Ephesians 5: 15-16 states “Be very careful, then, how you live—not as unwise but as wise, making the most of every opportunity, because the days are evil.” (NIV). The KJV says, “See, then, how exactly ye walk, not as unwise, but as wise, redeeming the time, because the days are evil;” (KJV). Many versions keep the phrase “Redeeming the time”. (ASV, WEB, YLT). Redemption is buying back what was lost. In the Torah many things were to be redeemed, including a firstborn son and firstborn donkey. Property sold was to be redeemed by a relative. God redeemed Israel out of slavery to be His own people. In the new covenant, we learn that “Christ redeemed us from the curse of the law by becoming a curse for us, for it is written: ‘Cursed is everyone who is hung on a pole.’ He redeemed us in order that the blessing given to Abraham might come to the Gentiles through Christ Jesus, so that by faith we might receive the promise of the Spirit.” (Gal. 3: 13-14).
Paul wrote the letters to Galatians, Ephesians, Romans and was an expert on the Torah. Redeeming the time it seems would be to again obtain possession of that which had been lost due to the passage of time in evil days. The NIV instead suggest we are to make the most of every opportunity. Is this because time once lost is lost forever and we can only do our best in the future? Perhaps, but in the context of the entire scriptures and faith it is not. God made time stand still and made it go backwards. (Joshua 10: 13; Isa. 38: 8). Therefore, God is not bound by the laws of nature even as they apply to time and space. Moreover, in our dealings with people and in circumstances God is able to go beyond anything we can possibly achieve in our own maximized opportunity. God made distinctions between Israel and all other peoples, Gentiles. Then, after Yeshua ascended to heaven, He accepted Cornelius, a Gentile, and orchestrated his meeting with Peter, through visions, prophetic instruction, angelic visitation, and Holy Spirit impartation. (Acts 10). Of course, redeeming the Gentiles was God’s intention from the start as Yeshua’s death on the cross was of such sufficiency that whoever believes will be saved. As the prophets said the Messiah would be a light for the Gentiles. (Isa 49: 6; Ps. 67: 2; 72: 17). Also, while Yeshua was in the grave He preached to the souls of men who were then dead. (1 Pet. 4: 6). So, we see in scripture that redemption is not limited by time.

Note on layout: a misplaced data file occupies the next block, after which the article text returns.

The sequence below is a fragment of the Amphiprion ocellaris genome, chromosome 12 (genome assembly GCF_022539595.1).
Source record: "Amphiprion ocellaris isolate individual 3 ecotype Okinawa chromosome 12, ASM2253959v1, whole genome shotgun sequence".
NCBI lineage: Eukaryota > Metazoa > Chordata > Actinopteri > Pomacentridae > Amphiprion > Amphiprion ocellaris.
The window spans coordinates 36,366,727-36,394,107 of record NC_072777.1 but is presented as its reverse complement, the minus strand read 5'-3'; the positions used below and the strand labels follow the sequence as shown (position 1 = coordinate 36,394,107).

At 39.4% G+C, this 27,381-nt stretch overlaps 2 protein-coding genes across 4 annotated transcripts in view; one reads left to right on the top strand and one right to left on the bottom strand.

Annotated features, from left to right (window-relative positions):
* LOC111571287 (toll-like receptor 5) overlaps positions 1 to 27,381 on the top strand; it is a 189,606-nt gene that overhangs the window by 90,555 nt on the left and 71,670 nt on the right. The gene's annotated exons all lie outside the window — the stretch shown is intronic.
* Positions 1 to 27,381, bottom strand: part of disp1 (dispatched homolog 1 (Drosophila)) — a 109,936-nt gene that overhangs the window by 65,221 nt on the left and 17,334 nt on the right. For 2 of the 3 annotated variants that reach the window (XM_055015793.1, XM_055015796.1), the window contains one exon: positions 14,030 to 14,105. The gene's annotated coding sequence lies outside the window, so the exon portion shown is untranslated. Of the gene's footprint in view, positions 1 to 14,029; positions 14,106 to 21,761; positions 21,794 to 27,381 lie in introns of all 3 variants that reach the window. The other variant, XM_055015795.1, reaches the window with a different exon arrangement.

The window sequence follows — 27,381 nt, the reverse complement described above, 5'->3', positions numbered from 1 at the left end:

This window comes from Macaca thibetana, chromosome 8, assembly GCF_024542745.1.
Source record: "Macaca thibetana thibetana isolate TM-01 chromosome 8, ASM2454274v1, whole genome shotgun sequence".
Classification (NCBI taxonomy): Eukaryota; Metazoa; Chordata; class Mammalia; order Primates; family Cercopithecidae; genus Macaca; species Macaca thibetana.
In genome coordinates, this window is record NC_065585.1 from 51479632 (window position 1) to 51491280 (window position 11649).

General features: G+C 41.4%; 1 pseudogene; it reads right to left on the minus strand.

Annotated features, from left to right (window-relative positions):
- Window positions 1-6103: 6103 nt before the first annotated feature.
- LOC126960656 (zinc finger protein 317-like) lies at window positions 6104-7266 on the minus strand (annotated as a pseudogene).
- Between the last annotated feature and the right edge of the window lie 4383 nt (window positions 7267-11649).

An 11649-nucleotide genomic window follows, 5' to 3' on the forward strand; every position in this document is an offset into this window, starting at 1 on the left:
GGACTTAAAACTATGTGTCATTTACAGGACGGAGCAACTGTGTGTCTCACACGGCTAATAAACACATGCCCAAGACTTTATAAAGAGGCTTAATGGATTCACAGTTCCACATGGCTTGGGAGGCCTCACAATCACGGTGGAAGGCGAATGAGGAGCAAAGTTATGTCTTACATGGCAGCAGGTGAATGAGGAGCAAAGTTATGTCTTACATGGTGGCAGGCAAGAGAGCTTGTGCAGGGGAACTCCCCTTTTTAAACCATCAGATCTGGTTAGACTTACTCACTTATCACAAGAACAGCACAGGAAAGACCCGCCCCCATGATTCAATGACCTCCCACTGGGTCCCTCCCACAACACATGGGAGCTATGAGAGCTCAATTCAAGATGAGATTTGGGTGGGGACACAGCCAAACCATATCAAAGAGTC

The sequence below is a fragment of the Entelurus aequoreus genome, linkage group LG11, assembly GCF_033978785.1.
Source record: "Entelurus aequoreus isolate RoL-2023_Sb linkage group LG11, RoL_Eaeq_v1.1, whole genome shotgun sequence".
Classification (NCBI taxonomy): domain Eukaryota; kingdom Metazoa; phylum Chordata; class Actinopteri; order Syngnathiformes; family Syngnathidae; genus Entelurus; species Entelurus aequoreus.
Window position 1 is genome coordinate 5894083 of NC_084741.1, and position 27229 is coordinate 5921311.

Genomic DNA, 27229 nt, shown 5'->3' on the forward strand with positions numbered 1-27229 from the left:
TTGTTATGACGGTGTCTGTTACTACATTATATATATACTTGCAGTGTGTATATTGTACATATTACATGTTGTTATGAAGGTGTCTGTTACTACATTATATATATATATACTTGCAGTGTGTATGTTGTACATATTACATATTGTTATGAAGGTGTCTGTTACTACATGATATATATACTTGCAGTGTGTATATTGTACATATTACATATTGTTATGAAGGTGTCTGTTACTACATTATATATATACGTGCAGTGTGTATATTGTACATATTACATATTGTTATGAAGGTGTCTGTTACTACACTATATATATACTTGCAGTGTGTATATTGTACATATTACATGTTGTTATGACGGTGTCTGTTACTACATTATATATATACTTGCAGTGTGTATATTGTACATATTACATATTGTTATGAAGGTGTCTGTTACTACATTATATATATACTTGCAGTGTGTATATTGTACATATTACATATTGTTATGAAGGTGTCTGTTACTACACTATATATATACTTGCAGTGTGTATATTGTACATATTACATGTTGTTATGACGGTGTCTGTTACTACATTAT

In our individual lives the Holy Spirit works redemption by restoring what was lost; marriages in shambles are made whole and strong; relationships are healed and revived; prodigals return home and are restored. Any believer can testify to the power of God to change hearts, transform circumstances, bring reconciliation, hope, and give beauty for ashes.
I believe the Word means we are to redeem the time because the days are evil and only redemption will change evil days, so that they become the day of salvation. The lies and destruction of the enemy can be undone by Yeshua. Nothing is impossible with God, even redeeming the time. Joseph was sold into slavery by his brothers when he was young, but years later his prophetic dreams were fulfilled and he became the instrument of God’s salvation to all Israel. All the time in prison and injustice Joseph experienced was redeemed by God. To his brothers, Joseph explained, “So then, it was not you who sent me here, but God. He made me father to Pharaoh, lord of his entire household and ruler of all Egypt.” (Gen. 45: 8). An often quoted scripture from Romans says, “And we know that in all things God works for the good of those who love him, who have been called according to his purpose.” (Rom 8: 28). Even through difficult situations God is able to bring about good; through suffering he produces perseverance; perseverance, character; and character, hope. God’s abundant life-giving righteousness through grace can not be compared with sin. Where sin increased, grace increased all the more. (Rom 5: 3, 4, 15-16, 20-21).
Finally, I believe the idea of redeeming the time is possible through the unlimited supernatural power of God’s Holy Spirit that dwells within each believer. When broken, sin worn, evil people come to salvation, surrender and submission to their Lord and Savior Yeshua, Messiah, they are transformed and become a new creation. The apostle Paul considered himself such a person, referring to himself as the chief of sinners. (1 Tim. 1: 16). The old man is buried and a new person in Messiah is born again. If we are born again by God’s resurrection power, through that same power we can redeem the time. The time Paul spent persecuting the congregation of believers was redeemed by the Spirit in Paul to start many new congregations throughout the entire Roman world. May you and I redeem the time by the power of God’s Spirit.